The Calling: A John Luther Novel

The Calling: A John Luther Novel - Neil Cross Luther: The Calling is the prequel to BBC series by the television show's creator and writer Neil Cross. Detective Chief Inspector (DCI) John Luther is obsessed with solving murders for the Serious Crime Unit in London. He has an intensity that borders bad cop with bipolar disorder tendencies. He acts under extenuating circumstances that the law does not recognize. But whatever Luther does is for a reason only he understands at that moment.

Luther: The Calling is told in third person. The view is from the killer, who cut a baby from a mother's womb, and from DCI Luther. Readers learn how Luther met his wife Zoe and how their relationship fell off track. We also see how Zoe's affair with Mark blossomed. In the British TV crime series, we knew that somewhere along the line, their marriage started drifting. This book tells how it all started. This is the extraordinary case that pushed DCI Luther over the edge, personally and professionally. This prequel also ends EXACTLY where the first TV episode begins.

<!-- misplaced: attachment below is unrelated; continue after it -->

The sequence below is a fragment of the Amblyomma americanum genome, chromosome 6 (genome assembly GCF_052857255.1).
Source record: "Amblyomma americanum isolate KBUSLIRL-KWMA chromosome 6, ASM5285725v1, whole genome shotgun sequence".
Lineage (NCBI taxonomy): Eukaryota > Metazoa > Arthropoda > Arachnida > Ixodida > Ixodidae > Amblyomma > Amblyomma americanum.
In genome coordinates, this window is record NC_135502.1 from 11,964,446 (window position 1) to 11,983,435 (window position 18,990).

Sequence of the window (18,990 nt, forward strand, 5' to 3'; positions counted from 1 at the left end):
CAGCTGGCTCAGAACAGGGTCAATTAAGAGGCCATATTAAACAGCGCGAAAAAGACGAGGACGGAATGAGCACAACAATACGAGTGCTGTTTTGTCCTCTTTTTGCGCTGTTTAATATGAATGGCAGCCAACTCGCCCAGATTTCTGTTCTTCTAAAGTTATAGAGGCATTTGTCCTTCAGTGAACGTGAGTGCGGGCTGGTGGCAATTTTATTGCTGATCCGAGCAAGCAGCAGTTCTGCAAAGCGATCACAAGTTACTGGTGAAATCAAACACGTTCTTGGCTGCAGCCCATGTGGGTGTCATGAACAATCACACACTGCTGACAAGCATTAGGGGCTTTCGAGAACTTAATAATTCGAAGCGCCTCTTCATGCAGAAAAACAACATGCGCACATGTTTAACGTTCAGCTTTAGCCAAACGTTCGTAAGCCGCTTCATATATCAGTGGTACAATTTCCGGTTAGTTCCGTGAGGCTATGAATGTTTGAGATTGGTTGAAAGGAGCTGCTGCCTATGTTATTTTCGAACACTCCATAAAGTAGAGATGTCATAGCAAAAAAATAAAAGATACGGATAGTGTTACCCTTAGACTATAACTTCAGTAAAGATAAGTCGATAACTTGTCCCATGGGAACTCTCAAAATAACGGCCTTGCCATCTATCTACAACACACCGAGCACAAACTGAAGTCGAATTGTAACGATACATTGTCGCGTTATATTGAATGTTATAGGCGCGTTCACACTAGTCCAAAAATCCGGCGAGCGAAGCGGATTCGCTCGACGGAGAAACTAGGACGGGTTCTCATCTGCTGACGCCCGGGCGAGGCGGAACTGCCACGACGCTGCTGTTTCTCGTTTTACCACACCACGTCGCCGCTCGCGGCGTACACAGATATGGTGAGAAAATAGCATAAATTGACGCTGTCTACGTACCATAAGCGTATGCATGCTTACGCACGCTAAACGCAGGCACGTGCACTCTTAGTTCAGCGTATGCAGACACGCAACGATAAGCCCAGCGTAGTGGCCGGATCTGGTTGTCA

My major gripe with Luther: The Calling is that it reads like a script. For example, "Howie stops off for Luther to pick up a burger. He eats it upside down in waxed paper. He's wiping his mouth on one hand as they walk into the station at the corner of Hobb Lane and Abbadon Street." Might as well add that the camera pans to a street sign. It was very distracting. However, it highlighted small mannerisms of Luther's that we are used to seeing, such as him shoving his hands deep in his coat pockets to prevent himself from touching things in a crime scene. The author states that "Idris made Luther." Tis is true. I imagined Idris Elba as I read page after page. But it didn't help that the "big man with a big walk" was described in screenplay fashion.

This is one of the few examples where I prefer the TV adaptation to the crime novel. It's much more entertaining on screen. Sorry, Neil Cross. I rather watch what you've written than read what you've written.

Literary Marie of Precision Reviews